Polly Paulusma

From Wikipedia, the free encyclopedia
Jump to: navigation, search
Polly Paulusma
Polly Paulusma in concert Coventry Godiva Festival 2007.jpg
Background information
Birth name Polly Paulusma
Genres Indie pop
Occupation(s) Singer-songwriter, musician
Instruments Vocals, guitar, piano, keyboards
Years active 2004–present
Labels One Little Indian Records
Website [1]
[2]

Polly Paulusma /ˈpɔːlzmə/ is an English singer-songwriter.[1][2]

Career[edit]

Her first album, Scissors in my Pocket, was largely recorded and produced by herself at her home.[3] A second album, Cosmic Rosy Spine Kites (a virtual anagram of the title of the first album) features the same tracks, four of which were recorded with a string quartet (and without guitars or percussion); the rest at a gig in Manchester, England, where she supported Jamie Cullum. Apart from Jamie Cullum she has also supported other artists on tour including Marianne Faithfull and Coldplay and played at the Glastonbury Festival in 2005.

As well as using computer-based methods to self-produce her first album, Paulusma and her management have arguably made good use of the internet and contemporary methods of distribution to reach a larger potential audience: signed to One Little Indian Records, two of Paulusma's tracks ("Over the Hill" and the live version of "She Moves in Secret Ways") were issued as free downloads through Apple's iTunes Store. This has possibly led to greater exposure for a niche artist on a UK-based independent record label than might otherwise have been expected or previously possible. Paulusma has also used her profile at MySpace.com, her own website, blogs on both websites and a link to a forum on the latter to connect with her fans and keep them up-to-date on her touring and recording plans.

Paulusma's third album "Fingers and Thumbs" was released in the June 2007 with its corresponding sister album ""Fights and Numbers"" as an iTunes-only digital download. Paulusma founded a small record label called ""Wild Sound Recordings Ltd"" in 2012 and in 2012 released ""Leaves from the Family Tree"" with its corresponding sister-album ""The Small Feat of my Reverie"" in 2014. Since 2012 Wild Sound has signed nine indie folk artists including Maz O'Connor, Stylusboy, Harry Harris, Matthew The Oxx, Dan Wilde and Mortal Tides.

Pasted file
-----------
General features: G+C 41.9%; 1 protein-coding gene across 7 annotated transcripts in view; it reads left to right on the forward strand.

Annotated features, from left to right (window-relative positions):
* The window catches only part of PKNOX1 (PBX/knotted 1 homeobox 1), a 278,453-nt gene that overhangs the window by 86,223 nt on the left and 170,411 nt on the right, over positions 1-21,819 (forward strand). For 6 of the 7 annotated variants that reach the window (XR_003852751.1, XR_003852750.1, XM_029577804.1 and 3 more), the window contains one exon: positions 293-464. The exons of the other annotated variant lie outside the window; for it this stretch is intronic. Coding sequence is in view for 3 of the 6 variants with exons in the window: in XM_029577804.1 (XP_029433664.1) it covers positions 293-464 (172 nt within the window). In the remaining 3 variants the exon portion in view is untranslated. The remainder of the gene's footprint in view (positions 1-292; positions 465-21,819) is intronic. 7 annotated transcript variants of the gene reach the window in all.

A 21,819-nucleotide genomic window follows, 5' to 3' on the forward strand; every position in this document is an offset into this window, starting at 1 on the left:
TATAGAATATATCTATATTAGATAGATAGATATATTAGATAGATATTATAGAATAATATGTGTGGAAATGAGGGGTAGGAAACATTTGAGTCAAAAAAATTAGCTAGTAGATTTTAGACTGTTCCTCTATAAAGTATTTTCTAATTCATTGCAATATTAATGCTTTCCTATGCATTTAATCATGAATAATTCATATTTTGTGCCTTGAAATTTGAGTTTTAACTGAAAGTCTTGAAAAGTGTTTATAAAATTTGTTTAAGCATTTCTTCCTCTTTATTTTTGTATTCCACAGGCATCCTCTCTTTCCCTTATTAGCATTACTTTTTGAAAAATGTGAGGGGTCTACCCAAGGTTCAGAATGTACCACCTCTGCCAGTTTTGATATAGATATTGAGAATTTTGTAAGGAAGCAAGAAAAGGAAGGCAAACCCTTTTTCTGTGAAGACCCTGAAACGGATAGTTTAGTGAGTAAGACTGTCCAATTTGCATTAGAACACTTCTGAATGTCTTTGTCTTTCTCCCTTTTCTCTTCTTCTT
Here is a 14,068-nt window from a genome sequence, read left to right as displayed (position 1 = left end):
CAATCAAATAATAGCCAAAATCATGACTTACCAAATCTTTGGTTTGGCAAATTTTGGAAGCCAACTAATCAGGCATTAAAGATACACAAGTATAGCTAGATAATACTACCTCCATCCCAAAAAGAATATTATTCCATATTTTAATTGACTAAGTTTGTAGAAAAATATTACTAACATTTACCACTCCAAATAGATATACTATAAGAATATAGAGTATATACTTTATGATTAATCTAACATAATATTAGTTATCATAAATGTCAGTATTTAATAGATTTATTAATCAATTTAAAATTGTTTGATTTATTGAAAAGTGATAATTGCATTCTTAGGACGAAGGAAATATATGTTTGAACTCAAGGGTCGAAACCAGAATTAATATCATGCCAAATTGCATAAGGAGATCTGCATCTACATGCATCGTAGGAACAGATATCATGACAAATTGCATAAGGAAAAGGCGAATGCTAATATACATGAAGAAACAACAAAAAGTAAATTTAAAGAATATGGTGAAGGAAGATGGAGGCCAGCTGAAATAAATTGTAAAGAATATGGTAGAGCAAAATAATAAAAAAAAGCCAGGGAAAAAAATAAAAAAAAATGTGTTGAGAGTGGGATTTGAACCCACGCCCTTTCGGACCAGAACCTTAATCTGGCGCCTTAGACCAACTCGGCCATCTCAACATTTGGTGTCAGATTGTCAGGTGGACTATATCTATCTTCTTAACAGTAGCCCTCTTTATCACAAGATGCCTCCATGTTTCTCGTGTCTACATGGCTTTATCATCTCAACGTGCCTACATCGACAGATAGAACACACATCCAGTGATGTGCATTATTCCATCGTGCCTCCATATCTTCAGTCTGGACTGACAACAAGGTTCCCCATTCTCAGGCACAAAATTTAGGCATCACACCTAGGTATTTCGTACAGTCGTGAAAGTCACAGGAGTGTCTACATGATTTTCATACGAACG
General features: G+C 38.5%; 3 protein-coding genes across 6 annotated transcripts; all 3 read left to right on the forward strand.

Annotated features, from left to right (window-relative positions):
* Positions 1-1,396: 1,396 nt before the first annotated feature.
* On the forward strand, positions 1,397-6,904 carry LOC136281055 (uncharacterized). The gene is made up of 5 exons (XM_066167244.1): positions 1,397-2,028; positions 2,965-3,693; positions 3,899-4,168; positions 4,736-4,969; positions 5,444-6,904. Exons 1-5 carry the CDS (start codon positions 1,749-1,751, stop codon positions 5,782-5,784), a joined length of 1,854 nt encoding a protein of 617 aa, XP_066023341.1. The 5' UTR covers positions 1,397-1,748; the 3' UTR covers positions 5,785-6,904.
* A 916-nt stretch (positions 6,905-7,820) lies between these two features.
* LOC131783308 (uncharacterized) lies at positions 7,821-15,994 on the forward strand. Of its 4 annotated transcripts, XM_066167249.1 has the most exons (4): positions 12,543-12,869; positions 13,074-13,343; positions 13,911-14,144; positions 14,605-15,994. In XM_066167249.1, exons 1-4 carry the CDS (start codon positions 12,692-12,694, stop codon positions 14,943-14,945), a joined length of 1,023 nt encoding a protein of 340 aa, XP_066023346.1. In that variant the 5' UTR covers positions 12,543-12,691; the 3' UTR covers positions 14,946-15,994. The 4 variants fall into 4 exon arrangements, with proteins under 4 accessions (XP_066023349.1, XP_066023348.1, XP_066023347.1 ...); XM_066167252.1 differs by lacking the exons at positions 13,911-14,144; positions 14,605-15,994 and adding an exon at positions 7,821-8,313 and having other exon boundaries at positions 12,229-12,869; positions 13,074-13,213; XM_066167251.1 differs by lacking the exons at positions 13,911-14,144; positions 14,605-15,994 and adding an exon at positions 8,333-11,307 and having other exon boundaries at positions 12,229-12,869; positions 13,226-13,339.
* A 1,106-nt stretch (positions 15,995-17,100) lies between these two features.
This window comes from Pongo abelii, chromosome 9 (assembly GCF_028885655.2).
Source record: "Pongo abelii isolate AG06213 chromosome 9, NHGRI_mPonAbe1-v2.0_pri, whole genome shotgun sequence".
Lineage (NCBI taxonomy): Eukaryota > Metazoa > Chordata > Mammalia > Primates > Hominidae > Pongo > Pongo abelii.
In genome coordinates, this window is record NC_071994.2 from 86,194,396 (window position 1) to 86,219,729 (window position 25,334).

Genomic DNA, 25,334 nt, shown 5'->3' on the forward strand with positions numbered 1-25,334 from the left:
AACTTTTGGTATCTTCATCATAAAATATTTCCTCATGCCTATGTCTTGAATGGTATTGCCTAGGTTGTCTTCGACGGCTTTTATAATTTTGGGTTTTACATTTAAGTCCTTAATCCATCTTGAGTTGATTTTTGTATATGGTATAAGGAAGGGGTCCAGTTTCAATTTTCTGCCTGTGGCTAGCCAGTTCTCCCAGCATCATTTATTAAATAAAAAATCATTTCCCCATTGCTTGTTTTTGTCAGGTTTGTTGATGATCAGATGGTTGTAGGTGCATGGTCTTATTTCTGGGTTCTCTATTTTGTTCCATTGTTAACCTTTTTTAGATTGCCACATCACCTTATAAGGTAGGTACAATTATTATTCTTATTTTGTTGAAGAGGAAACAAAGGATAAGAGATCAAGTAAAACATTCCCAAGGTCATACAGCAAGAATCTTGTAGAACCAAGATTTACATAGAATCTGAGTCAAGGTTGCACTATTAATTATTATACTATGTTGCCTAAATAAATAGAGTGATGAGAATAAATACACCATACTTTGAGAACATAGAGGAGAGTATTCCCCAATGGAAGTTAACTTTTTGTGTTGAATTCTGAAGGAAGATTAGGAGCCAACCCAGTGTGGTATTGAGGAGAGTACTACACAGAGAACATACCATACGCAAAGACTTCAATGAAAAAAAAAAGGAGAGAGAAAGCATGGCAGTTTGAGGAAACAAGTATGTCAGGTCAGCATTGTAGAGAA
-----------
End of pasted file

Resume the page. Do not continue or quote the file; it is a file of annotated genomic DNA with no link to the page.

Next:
Performing and writing, Paulusma also supervises Cambridge English undergraduates in Practical Criticism as part of the English Tripos, and is also a postgraduate CHASE scholar at the University of East Anglia where she is researching the influence of traditional folksong on the writings of the British novelist Angela Carter.

Personal life[edit]

Paulusma is the daughter of medieval historian Jonathan Riley-Smith. Her daughter, Valentine Constance Mae, was born on 10 November 2006 (coincidentally Polly's own birthday). The cover shoot was done when Polly was 38 weeks pregnant. Her son Corentine Prosper George, was born on 1 August 2008.

Paulusma and her husband, Mick Paulusma, lived in the thinnest home in London for 12 years. Located in Battersea, the 7-foot-7-inch-wide (2.31 m) home was where Paulusma recorded her first album "Scissors in my Pocket," as well as the demos for "fingers & thumbs." [4] Since 2010 the couple has lived in Cambridge, UK.

Discography[5][edit]

  • Scissors in My Pocket (2004)
  • Dark Side (2004, single, with B-side)
  • Cosmic Rosy Spine Kites (2005, live)
  • Fingers & Thumbs (2007)
  • fights & numbers (2007, iTunes only)
  • Leaves From The Family Tree (2012)
  • The Small Feat Of My Reverie (2014)

References[edit]

  1. ^ Coleman, Nick (8 June 2007). "Polly Paulusma". London: www.guardian.co.uk. Retrieved 27 July 2012. 
  2. ^ "Music Biography". www.allmusic.com. Retrieved 27 July 2012. 
  3. ^ Cowen, Nick (12 May 2004). "No clone of voice". www.telegraph.co.uk. London. Retrieved 27 July 2012. 
  4. ^ "Through the keyhole: The places we call home - This Britain, UK - Independent.co.uk". The Independent. London. Archived from the original on August 27, 2007. 
  5. ^ "Discography". www.discogs.com. Retrieved 27 July 2012.